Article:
Apr 28, 2017 09:37 AM EDT
Real-Life Iron Man Flies Across Vancouver Using Human Propulsion Technology [Video]
A British inventor builds fly suit similar to that of Iron Man. In fact, he has flown it at the TED (Technology, Entertainment, and Design) conference in Vancouver, Canada.
Richard Browning, the real-life Iron Man, created his jet pack using six miniature engines and a personalized exoskeleton. According to BBC, Richard was inspired by his father who apparently killed himself when he was still a teenager. Richard is a Royal Marine Reserve while his father was an aeronautical engineer.
To be specific, the exhibition flight took place outside the Vancouver Convention Center. Richard also wore a "sophisticated" helmet with a heads-up display that shows information like fuel consumption. Otherwise known as the Daedalus suit, anyone in it could take off vertically. Per the same source, Richard's eight-year-old son named it after the father of Icarus.
Meanwhile, to control the jetpack, Richard uses his arms. Basically, his limbs control the direction and speed of the flight. Right now, Daedalus is capable of flying at maximum speeds of up to 200mph (321km/h). Its altitude reaches as far as "a few thousand feet". However, for safety reasons, Richard keeps his altitude and speed low.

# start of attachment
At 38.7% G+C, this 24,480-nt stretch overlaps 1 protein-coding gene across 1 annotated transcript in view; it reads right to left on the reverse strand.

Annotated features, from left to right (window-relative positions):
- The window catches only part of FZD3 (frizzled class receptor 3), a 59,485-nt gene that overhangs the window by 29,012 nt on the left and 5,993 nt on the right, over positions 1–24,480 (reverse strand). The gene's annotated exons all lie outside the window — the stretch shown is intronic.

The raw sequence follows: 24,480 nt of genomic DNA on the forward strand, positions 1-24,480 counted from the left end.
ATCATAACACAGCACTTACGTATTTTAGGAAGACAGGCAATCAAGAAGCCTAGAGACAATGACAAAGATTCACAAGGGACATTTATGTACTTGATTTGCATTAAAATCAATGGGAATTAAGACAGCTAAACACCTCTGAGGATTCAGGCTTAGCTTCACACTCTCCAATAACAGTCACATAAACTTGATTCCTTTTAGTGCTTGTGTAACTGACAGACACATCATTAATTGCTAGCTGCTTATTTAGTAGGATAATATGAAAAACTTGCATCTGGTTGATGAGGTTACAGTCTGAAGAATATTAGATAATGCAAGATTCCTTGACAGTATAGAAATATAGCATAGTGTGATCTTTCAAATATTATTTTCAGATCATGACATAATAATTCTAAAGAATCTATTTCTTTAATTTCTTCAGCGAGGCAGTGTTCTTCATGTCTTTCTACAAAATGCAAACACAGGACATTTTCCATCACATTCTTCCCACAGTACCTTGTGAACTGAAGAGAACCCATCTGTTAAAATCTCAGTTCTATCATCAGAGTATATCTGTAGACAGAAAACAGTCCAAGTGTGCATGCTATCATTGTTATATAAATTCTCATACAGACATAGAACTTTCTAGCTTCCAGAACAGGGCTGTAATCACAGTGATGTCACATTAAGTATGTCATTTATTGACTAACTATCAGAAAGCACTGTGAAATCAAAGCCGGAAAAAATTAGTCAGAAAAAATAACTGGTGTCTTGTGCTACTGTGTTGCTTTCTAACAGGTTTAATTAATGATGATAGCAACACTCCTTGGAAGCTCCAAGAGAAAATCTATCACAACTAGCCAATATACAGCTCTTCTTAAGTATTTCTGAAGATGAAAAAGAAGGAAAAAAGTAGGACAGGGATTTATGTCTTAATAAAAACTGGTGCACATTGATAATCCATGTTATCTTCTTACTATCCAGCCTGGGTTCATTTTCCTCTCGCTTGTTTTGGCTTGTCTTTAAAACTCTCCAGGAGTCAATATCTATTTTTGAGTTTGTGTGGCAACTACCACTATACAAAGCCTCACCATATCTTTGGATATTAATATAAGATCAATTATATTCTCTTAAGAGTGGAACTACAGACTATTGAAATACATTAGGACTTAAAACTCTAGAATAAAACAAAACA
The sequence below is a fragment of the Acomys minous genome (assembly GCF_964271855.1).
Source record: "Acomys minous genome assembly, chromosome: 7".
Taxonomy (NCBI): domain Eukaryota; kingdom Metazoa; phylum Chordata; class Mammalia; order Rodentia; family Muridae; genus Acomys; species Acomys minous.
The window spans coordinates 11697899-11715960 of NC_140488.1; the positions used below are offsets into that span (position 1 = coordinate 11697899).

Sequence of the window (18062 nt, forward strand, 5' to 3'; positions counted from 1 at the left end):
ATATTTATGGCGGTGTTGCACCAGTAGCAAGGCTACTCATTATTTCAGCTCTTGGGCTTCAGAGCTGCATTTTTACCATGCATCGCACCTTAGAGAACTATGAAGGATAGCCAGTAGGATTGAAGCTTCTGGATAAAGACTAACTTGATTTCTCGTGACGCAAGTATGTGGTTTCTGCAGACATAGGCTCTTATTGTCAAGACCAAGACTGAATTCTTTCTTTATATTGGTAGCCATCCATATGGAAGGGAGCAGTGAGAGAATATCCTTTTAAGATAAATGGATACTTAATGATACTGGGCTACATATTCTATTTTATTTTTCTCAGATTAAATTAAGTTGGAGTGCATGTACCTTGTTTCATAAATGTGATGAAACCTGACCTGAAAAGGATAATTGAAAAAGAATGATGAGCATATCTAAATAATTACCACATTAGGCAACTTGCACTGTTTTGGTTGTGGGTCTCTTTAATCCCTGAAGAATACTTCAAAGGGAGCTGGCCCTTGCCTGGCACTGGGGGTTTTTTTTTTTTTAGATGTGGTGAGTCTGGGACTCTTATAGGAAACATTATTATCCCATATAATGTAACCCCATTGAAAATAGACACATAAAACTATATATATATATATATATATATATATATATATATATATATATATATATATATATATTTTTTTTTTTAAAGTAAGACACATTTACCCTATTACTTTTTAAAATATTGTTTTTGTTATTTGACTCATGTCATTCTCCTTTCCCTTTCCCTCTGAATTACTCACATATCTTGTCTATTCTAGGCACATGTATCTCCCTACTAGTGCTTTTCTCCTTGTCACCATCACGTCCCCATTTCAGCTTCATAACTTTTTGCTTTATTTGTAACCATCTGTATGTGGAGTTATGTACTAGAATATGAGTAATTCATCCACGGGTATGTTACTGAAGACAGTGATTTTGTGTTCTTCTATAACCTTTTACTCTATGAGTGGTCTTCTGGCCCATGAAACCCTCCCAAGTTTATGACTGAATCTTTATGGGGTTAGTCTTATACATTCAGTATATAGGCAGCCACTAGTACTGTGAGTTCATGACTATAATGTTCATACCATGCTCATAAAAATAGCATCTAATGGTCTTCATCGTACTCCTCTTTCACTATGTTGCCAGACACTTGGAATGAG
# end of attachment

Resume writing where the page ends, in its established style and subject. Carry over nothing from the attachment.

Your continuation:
Nevertheless, he assures that the jetpack is still "safer than a motorbike". Lastly, it can operate for roughly 10 minutes. Indeed, there are still a lot of rooms for improvement.
Now, Gulf News reported that the inventor failed for quite many times before actually lifting off using the miniature jets. What motivated him along the way was the first "reasonably stable" six-second flight. Daedalus is under Richard's own startup called Gravity. A 55-second video eventually appeared on YouTube that instantly gained hits.
On the other hand, Richard admitted that he is already getting various interests from investors to develop his brain child. Some at the British military told him that they have given up on the flight features of Iron Man until they saw Richard's work. Here is the video of the remarkable invention that may soon change the meaning of human transportation:
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